Carbon monoxide (CO) is a poisonous, odorless, and colorless gas that may build up in a home with an oil furnace, resulting in dangerous levels in the air. If enough of the gas accumulates, it can be deadly. The risk of carbon monoxide poisoning is real, so you should take steps to reduce your chances of being exposed to too much CO from your oil furnace.
Read on to learn more about this toxic gas and how to avoid it.
Can You Get Carbon Monoxide Poisoning from Oil Heating?
Like other fuel-burning appliances, including boilers, cookers, and heaters, an oil furnace can produce dangerous levels of CO. It happens when the furnace is not vented correctly, when it’s burning fuel inefficiently, or when the burner becomes clogged.
Typically, all furnaces or appliances that burn fossil fuels produce a small amount of CO as a byproduct. This is expected and is not dangerous if the appliance is functioning normally.
However, oil furnace carbon monoxide poisoning occurs if the levels of CO in your home get too high, especially if it’s contained in a small area, such as an indoor room or basement. In these cases, CO can quickly reach dangerous levels and cause symptoms of carbon monoxide poisoning.
In fact, according to a 2017 British Columbia Injury Research and Prevention Unit (BCIRPU) report, there are over 300 CO-related deaths yearly and more than 200 hospitalizations in Canada. Similarly, in the US, the Centers for Disease Control and Prevention says that there are thousands of deaths and sicknesses due to CO poisoning.
The amount of acceptable CO in a vent is 400 ppm air free. This means that if the furnace is running properly and there are no other sources of CO in the home, it should not produce more than this amount. You can measure the levels of CO in the air with a simple CO monitor.
What Are the Symptoms of CO Poisoning?
Symptoms of CO poisoning include:
- In extreme cases, prolonged exposure at high concentrations can result in death
How Do Oil Furnaces Produce Carbon Monoxide?
As mentioned, oil furnaces produce carbon monoxide when oil does not burn completely. This can occur due to:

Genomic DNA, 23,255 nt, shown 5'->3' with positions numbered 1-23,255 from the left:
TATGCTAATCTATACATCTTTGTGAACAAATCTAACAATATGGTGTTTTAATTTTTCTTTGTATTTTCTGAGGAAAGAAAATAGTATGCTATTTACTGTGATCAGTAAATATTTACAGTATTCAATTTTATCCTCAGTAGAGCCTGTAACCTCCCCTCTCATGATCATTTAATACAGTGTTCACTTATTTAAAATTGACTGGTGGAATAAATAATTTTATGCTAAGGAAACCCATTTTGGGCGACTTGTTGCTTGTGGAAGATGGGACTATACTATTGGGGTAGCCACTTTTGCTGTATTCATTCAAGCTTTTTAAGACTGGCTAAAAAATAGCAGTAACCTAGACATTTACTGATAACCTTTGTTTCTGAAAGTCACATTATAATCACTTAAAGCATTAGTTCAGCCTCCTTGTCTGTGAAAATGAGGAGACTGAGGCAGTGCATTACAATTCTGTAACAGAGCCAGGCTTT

- Improperly installed and maintained furnaces
- The wrong size furnace
- Blocked ventilation systems that prevent proper airflow
- Heating system malfunctions
In addition, the age and condition of your heating system also affect how much this dangerous gas is produced. Older systems are more likely inefficient and give off higher levels of CO.
How to Know if My Furnace Is Leaking Carbon Monoxide?
There are warning signs indicating that your furnace may be leaking carbon monoxide, including:
- Soot or stain around the vent pipe on the outside of your home
- A yellow flame in your furnace (instead of a blue one)
- Excess moisture on walls and windows near the oil furnace
- Pets suddenly fall ill
- An increase in headaches, nausea, dizziness, confusion, and fatigue
- Symptoms disappear when you’re not on the property
As soon as you observe any of these signs, you must get your oil furnace tested for carbon monoxide emissions by a qualified technician.
Can You Get Carbon Monoxide Poisoning if Your Furnace Is Off?
Technically, your unit won’t produce carbon monoxide if it’s off. However, your furnace may pull in some CO from other sources in your home, like your water heater and gas appliances. It circulates throughout your house, especially if you have holes in your air ducts. CO can then be distributed through your furnace ducts even if the leaks come from outside your system. In return, your furnace can distribute CO into certain parts of your home.
So, no matter how you maintain your furnace, you can become poisoned if you have other sources of carbon monoxide in your home. That is why you must also check your appliances regularly to ensure they are functioning correctly and seal any air ducts that may be leaking.
Is My HVAC System at Risk of Carbon Monoxide Leaks?
Unfortunately, your HVAC system is also at risk of CO leaks if it’s not maintained properly. Though modern systems have safety features to shut off the system if CO levels become too high, these will only work correctly if the system is regularly checked and maintained.